Bank fees: Everything you need to know before switching to a no-fee account
Types of bank fees and the services they provide
The type and amount of fees charged vary by institution, so it’s always important to do your homework. Here are some common and not-so-common fees charged by banks and other financial institutions.
Monthly service fees
This is a flat rate charged each month to keep your account active. You can expect to shell out around $4 for a no-frills account and more for perks like cheques or unlimited transactions. Some accounts require you to maintain a minimum balance at all times or you’ll incur additional fees.
Transactions include deposits, withdrawals, Interac e-Transfers or bill payments—basically, anything that involves moving money through your account. You might think these would be covered in a monthly service fee, but unless you have unlimited transactions (which usually comes at a premium), you’ll pay extra. Transactions completed over your monthly limit usually run around $1 to $1.50 each.
While many banks include ATM transactions in their packages, you’ll typically be charged if you use a machine that’s not in your bank’s network. These may show up as a “Network Access Fee” of around $2 charged by your bank and/or a “Convenience Fee” ($4 to $5) levied by the ATM operator—or both. That’s an extra $6 to $7 for the convenience of using a bank machine.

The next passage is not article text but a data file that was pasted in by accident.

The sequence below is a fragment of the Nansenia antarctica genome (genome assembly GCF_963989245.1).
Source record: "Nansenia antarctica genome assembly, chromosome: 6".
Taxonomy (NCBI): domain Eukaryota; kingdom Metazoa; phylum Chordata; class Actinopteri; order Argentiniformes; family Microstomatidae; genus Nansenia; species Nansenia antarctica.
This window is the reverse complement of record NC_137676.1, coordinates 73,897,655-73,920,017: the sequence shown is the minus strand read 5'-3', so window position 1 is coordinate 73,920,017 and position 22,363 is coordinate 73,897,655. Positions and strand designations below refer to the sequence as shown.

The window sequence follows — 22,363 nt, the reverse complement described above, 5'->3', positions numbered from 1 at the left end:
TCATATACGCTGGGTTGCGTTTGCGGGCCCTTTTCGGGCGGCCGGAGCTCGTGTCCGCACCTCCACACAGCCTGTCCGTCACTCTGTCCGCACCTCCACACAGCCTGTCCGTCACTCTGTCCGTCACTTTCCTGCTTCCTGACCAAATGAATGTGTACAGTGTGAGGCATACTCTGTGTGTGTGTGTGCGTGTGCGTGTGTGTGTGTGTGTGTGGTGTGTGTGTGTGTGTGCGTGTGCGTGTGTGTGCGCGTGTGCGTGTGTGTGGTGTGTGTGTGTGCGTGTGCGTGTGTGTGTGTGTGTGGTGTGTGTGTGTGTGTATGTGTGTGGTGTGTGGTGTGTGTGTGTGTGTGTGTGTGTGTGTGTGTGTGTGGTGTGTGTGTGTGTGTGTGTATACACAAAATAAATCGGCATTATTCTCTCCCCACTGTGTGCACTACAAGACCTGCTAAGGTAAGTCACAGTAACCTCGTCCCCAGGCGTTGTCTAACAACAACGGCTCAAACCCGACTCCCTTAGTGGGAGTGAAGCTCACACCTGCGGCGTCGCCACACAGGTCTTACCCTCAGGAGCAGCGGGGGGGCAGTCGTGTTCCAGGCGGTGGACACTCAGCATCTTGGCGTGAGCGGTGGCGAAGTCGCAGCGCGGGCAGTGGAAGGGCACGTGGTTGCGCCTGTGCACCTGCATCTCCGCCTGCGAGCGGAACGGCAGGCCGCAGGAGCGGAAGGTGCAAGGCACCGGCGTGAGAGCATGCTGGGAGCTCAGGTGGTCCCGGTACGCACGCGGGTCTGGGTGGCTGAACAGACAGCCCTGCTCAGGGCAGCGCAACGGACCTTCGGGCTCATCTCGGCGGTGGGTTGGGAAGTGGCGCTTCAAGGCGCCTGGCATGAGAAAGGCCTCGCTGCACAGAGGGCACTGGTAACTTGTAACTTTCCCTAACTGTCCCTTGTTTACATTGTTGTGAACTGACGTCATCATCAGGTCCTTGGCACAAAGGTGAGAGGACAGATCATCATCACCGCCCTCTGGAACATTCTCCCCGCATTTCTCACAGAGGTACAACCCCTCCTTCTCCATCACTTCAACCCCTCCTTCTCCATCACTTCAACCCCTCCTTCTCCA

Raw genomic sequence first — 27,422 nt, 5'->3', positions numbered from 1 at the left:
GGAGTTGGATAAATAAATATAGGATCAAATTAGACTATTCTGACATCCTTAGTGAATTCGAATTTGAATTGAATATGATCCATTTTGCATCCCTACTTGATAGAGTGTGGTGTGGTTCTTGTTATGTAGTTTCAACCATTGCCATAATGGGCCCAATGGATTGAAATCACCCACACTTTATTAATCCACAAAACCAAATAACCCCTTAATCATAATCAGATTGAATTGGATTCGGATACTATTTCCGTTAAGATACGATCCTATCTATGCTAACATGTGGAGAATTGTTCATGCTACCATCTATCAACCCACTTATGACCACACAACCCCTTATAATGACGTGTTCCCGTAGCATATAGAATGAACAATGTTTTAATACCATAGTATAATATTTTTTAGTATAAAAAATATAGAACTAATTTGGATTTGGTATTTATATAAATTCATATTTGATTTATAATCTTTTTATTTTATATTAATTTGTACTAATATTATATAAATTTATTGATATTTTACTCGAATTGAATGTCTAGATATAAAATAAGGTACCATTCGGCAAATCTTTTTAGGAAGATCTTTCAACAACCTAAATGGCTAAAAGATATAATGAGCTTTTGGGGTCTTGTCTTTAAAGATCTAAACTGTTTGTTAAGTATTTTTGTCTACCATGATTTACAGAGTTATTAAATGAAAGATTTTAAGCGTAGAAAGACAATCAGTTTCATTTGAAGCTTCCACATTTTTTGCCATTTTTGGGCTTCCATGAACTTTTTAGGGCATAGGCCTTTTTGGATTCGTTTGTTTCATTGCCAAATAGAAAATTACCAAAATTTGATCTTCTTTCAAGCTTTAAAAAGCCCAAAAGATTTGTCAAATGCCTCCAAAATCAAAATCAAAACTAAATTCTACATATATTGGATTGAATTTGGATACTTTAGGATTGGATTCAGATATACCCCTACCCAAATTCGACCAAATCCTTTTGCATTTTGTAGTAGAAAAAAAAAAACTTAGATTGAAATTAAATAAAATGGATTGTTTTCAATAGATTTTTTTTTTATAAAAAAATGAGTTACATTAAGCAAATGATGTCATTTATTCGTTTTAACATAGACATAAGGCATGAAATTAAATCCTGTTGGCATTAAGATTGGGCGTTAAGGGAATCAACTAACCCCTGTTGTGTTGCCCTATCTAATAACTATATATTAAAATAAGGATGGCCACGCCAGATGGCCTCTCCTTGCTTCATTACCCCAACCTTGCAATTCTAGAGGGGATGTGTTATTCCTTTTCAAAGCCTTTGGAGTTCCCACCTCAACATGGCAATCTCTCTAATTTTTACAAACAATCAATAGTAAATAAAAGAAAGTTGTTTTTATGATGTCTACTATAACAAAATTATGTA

Lost card fees
If you lose your bank card, replacing it could cost around $5 per card.
Non-sufficient funds (NSF) fees
If you make a withdrawal from your account and you don’t have enough money to cover it, you’ll be charged an NSF fee. These usually run around $35 each. Obviously, you can avoid this by maintaining a positive balance, but many of us at one time or another have written a cheque they forgot about or overestimated our funds. You can avoid this fee by adding overdraft protection (see below) to your account—but that usually comes with a monthly fee, too.
Overdraft protection fees
Setting up overdraft protection (a financial product that covers cheque and debit withdrawals that exceed your account balance so that you avoid non-sufficient fund fees) differs between institutions, but you can usually find a package that only charges you if you use it. The rate may be as low as $5 or $10 per month or more.
Paper statement fees
With most documentation having moved online, it’s no surprise that banks don’t usually automatically offer paper statements anymore. Receiving one can cost you around $5.